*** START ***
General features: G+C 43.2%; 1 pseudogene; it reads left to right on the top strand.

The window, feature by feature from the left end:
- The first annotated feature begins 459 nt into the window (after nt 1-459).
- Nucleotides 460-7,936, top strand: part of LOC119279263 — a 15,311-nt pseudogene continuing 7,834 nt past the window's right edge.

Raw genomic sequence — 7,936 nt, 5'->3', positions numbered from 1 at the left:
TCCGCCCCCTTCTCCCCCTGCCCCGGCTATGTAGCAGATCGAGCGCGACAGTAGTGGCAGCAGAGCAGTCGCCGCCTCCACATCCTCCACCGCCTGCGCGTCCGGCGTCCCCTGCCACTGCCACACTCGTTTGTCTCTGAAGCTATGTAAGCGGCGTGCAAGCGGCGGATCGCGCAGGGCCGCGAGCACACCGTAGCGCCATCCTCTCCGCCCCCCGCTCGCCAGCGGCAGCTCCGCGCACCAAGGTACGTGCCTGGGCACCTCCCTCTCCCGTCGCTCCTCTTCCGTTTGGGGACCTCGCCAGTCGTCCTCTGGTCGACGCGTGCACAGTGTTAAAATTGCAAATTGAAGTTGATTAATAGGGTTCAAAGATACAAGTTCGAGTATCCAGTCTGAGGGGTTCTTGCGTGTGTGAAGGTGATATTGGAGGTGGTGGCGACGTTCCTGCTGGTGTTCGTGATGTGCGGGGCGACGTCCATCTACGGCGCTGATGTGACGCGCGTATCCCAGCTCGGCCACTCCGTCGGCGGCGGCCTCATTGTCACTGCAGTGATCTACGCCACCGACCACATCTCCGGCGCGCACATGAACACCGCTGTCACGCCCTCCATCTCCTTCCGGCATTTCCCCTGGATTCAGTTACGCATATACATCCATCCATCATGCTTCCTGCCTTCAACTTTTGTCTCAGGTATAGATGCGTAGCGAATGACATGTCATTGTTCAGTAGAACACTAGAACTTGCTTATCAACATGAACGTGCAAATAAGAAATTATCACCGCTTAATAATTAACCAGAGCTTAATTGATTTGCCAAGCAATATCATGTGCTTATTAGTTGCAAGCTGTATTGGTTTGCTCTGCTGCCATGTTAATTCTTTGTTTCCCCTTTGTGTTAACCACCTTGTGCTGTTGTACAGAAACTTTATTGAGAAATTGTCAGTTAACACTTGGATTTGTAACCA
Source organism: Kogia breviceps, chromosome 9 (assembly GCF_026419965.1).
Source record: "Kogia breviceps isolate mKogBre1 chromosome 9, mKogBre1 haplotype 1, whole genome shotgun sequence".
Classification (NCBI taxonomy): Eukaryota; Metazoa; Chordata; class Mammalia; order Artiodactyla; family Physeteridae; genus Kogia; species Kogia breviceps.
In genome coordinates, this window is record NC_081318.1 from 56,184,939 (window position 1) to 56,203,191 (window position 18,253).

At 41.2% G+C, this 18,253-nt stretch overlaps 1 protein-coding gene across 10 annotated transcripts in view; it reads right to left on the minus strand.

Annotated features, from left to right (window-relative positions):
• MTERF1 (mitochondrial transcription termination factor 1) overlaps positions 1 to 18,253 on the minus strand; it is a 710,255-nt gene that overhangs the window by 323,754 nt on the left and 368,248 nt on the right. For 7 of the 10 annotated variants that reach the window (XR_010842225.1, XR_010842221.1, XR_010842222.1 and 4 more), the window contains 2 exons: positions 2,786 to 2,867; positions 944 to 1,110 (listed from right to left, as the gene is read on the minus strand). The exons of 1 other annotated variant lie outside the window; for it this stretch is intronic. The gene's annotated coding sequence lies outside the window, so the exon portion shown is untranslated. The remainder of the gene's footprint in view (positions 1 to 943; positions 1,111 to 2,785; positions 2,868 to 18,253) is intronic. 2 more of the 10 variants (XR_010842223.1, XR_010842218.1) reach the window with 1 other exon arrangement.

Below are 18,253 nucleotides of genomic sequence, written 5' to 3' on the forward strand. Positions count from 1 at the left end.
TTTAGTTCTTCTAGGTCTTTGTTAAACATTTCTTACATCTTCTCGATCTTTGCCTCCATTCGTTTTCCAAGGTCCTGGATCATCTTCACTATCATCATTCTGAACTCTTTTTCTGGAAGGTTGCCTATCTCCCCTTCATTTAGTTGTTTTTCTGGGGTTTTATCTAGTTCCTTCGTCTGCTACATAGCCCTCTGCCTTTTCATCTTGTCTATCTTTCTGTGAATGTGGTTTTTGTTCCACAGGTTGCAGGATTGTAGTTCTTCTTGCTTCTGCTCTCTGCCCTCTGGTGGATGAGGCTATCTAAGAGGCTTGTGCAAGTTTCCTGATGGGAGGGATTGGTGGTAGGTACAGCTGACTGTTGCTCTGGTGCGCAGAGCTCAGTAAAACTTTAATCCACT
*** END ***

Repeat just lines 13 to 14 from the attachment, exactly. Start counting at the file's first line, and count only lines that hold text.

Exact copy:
• MTERF1 (mitochondrial transcription termination factor 1) overlaps positions 1 to 18,253 on the minus strand; it is a 710,255-nt gene that overhangs the window by 323,754 nt on the left and 368,248 nt on the right. For 7 of the 10 annotated variants that reach the window (XR_010842225.1, XR_010842221.1, XR_010842222.1 and 4 more), the window contains 2 exons: positions 2,786 to 2,867; positions 944 to 1,110 (listed from right to left, as the gene is read on the minus strand). The exons of 1 other annotated variant lie outside the window; for it this stretch is intronic. The gene's annotated coding sequence lies outside the window, so the exon portion shown is untranslated. The remainder of the gene's footprint in view (positions 1 to 943; positions 1,111 to 2,785; positions 2,868 to 18,253) is intronic. 2 more of the 10 variants (XR_010842223.1, XR_010842218.1) reach the window with 1 other exon arrangement.

Below are 18,253 nucleotides of genomic sequence, written 5' to 3' on the forward strand. Positions count from 1 at the left end.